PFOA : John 17:6-12
Read John 17:6-12
Jesus’ ministry on earth is ending. Soon He will cry on the cross, “It is finished!” Over the previous three years, the disciples have been learning from Jesus, observing Him as He gave sight to the blind, healed the lame, cleansed lepers, restored hearing to the deaf, raised the dead, drove out demons and demonstrated His power and authority over nature. They have heard him preach the good news to the poor, speak to the masses that came to Him, debate with the rabbis on issues of law, and outsmart those who tried to trick and trap Him. They have spent much time with Him, walking on the roads, sailing in boats, visiting homes, sharing meals – always listening to what He has to say. They have watched and heard Him pray, and now, in their presence, Jesus prays for them, His disciples. After three years as an intimate community, Jesus is leaving them.
Who are the “ones” Jesus prays for? In the immediate context, these are the remaining eleven disciples (v.12). Jesus describes them as the ones belonging to the Father and given to Him (v.9). In the sovereignty of God, they had always belonged to the Father, chosen “in Him before the foundation of the world” (Eph. 1:4). We usually think of Jesus as God’s gift to us; here we see that we ourselves are God’s gift to His Son (v.10). But there is a difference – God’s gift of Jesus to us is for the good of the recipient (us) and the glory of the giver (the Father); but God giving us to Jesus is for the good of the gift (us again), and the glory of the recipient (Jesus).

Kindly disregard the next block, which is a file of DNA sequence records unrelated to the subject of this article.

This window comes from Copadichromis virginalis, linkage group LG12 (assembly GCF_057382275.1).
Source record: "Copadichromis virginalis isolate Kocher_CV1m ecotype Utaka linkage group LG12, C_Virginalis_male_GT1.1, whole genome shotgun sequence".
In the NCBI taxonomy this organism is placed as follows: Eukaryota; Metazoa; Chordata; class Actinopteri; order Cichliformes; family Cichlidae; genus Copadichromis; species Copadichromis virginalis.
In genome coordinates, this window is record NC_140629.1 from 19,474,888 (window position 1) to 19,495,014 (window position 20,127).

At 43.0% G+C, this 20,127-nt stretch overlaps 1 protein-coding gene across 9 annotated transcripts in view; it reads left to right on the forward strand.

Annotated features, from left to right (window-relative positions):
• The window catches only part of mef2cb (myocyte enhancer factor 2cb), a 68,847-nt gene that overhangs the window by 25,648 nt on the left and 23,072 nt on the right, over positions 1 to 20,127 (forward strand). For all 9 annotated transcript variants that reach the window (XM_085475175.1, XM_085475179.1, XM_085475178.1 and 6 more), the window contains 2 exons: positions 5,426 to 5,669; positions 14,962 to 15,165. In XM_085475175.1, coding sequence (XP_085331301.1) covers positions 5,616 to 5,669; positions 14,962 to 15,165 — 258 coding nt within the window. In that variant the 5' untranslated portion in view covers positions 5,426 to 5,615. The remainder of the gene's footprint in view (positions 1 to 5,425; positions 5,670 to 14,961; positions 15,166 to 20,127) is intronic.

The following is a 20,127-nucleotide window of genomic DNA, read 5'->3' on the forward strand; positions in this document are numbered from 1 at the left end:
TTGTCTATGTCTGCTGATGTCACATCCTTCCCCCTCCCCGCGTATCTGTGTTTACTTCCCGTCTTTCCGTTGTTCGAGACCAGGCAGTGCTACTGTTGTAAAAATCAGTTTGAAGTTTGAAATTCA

The disciples were given to Jesus for Him to reveal to them the truth that He was sent by the Father. The words He taught them were the words of the Father. The disciples had received these words, believed Him, and had come to know the truth. God in His sovereignty, mercy, grace and love had chosen these disciples, yet they had to hear and receive the word for themselves, accept the truth and believe it in their hearts. This is not fatalism, the disciples were not robots – the faith was the disciple’s believing faith, the obedience was their intentional obeying.
Jesus begins by praying for the Father to “keep them in [His] name”. As we shall see later, He also prays that the Father will protect them (v.15), sanctify them (v.17) and give them His love (v.26). But first, Jesus asks the Father to “keep them”, just as He has kept them. “Keep” speaks of the relationship, demonstrated by Jesus while on earth with His disciples, and now He prays for that same intimacy to be found in the relationship between the Father and the disciples.
Our relationship with God is not we desperately trying to hold on to Him. It is the Father who keeps us close, and Jesus who prays for us. The only barrier that separates us from God is our unrepentant sinfulness (Ps 66:18).